“It’s not going to touch them every day like getting your trash picked up or your street cleaned,” Misiniec said.
Presidential elections typically have the highest turnout because people are aware of the national race, Franklin College political science professor Randy Smith said. Primaries almost always have lower turnout than fall elections, so an off-year primary is going to have one of the lowest turnouts, he said. If people are concerned about how a particular office or candidate affects their day-to-day life, then they vote, he said.
For example, turnout from young voters spiked in the late 1960s and early 1970s because young people were being drafted into the Vietnam War, Smith said. The federal government also was considering lowering the legal age to drink alcohol, which was of high interest to younger voters.
“If they’re going to send me off to war, I want to vote and drink a beer while I’m doing it,” he said.
The likelihood to vote increases as residents age, earn more money and have more education, Smith said. Several of the precincts with the lowest turnouts contain apartment complexes, mobile homes or starter homes, which typically attract younger residents with lower income, he said. More people are also moving in and out, so a registered voter may have moved since the last election or a new voter may not be invested in the community because they’ve just moved into Johnson County, he said.
Older voters living in the county’s three large retirement communities voted at higher rates, which matches trends for age, Stevenson said. Voters who are 18 to 25 years old usually vote at the lowest rates, she said.
“We see the highest voter turnout among those in the 50 to 65 range, and after that we see above 65, and then it goes down from there,” she said.
Voters who work full time may have trouble getting to the polls on Election Day, but they had plenty of opportunities to vote early, Misiniec said. The county had multiple early voting sites open on the two Saturdays before the election, on Wednesday through Friday the week before, and also on every weekday for three weeks prior to the election at the courthouse.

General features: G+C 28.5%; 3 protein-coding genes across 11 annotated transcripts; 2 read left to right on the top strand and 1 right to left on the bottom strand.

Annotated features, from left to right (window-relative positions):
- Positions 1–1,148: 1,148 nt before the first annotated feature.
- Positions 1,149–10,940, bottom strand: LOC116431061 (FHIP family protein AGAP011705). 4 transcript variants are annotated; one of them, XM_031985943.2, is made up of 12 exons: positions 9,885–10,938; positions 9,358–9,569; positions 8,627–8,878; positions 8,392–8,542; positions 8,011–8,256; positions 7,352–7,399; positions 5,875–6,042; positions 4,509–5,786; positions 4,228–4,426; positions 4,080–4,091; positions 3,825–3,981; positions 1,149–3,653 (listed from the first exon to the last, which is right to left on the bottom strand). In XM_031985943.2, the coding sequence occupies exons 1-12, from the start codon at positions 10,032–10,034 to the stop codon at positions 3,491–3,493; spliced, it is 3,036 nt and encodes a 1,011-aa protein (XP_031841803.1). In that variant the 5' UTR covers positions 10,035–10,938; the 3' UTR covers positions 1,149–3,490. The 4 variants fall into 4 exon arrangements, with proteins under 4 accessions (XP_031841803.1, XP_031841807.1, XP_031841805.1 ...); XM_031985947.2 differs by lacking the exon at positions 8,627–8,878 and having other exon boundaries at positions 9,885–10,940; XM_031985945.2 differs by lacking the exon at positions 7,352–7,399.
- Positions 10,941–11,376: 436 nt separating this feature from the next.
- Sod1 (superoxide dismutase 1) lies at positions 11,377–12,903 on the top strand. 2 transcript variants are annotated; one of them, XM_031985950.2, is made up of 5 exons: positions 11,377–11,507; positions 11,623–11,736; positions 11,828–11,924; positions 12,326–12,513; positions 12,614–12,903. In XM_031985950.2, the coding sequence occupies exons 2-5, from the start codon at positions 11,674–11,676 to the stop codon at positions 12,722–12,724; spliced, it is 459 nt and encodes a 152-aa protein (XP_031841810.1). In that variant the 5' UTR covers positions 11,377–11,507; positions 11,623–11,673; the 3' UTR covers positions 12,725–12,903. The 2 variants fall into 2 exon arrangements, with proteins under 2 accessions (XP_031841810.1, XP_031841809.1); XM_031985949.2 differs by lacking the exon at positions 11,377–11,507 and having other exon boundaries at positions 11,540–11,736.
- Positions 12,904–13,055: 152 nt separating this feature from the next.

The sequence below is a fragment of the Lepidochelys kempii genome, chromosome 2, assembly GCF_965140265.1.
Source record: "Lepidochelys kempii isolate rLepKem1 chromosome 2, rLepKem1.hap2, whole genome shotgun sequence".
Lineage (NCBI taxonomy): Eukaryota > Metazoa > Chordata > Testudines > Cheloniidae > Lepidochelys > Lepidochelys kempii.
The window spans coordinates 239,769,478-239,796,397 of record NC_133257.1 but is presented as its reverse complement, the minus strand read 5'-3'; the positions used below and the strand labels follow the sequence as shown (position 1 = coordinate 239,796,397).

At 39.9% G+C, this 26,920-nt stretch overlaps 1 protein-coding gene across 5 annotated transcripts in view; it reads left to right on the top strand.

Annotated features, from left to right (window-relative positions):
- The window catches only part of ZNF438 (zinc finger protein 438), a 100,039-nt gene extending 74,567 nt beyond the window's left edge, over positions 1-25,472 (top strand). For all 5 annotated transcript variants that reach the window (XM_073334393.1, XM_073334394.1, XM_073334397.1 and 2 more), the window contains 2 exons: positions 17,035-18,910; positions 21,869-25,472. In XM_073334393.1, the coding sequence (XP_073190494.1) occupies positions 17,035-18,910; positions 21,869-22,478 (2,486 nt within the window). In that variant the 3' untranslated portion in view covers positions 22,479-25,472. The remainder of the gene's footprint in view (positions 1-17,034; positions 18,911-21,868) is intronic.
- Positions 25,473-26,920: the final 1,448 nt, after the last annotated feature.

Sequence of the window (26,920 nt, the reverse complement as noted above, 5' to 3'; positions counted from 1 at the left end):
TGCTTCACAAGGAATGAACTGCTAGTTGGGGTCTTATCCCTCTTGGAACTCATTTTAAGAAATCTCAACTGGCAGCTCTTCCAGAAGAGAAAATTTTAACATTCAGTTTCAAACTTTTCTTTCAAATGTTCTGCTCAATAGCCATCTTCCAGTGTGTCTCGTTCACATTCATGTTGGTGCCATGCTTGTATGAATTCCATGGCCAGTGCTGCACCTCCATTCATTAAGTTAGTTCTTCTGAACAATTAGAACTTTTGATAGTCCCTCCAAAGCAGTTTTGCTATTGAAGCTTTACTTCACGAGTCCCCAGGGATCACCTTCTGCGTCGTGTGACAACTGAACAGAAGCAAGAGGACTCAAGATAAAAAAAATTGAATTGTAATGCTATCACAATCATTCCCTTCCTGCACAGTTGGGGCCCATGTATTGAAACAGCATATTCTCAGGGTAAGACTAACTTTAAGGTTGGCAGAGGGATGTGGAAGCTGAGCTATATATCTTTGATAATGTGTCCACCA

Using vote centers did not have any effect on the turnout, because voters have plenty of nearby locations to cast ballots, can vote at any of the sites and had several days to vote early, Misiniec said. Although people had to wait in long lines during the 2012 election, that shouldn’t have turned off voters especially since election officials were expecting a much lower turnout, she said.
But vote centers are a new concept for some residents, who are accustomed to going to a precinct polling place in their neighborhood. Franklin resident Deb Shutta went to her old precinct location at the Franklin United Methodist Community and found there was no voting there. Then she had to go to work and meet family after the workday. She wanted to have a say in the contested races but couldn’t make it to polls.
“I went to my regular polling place and then ran out of time. I was disappointed,” she said.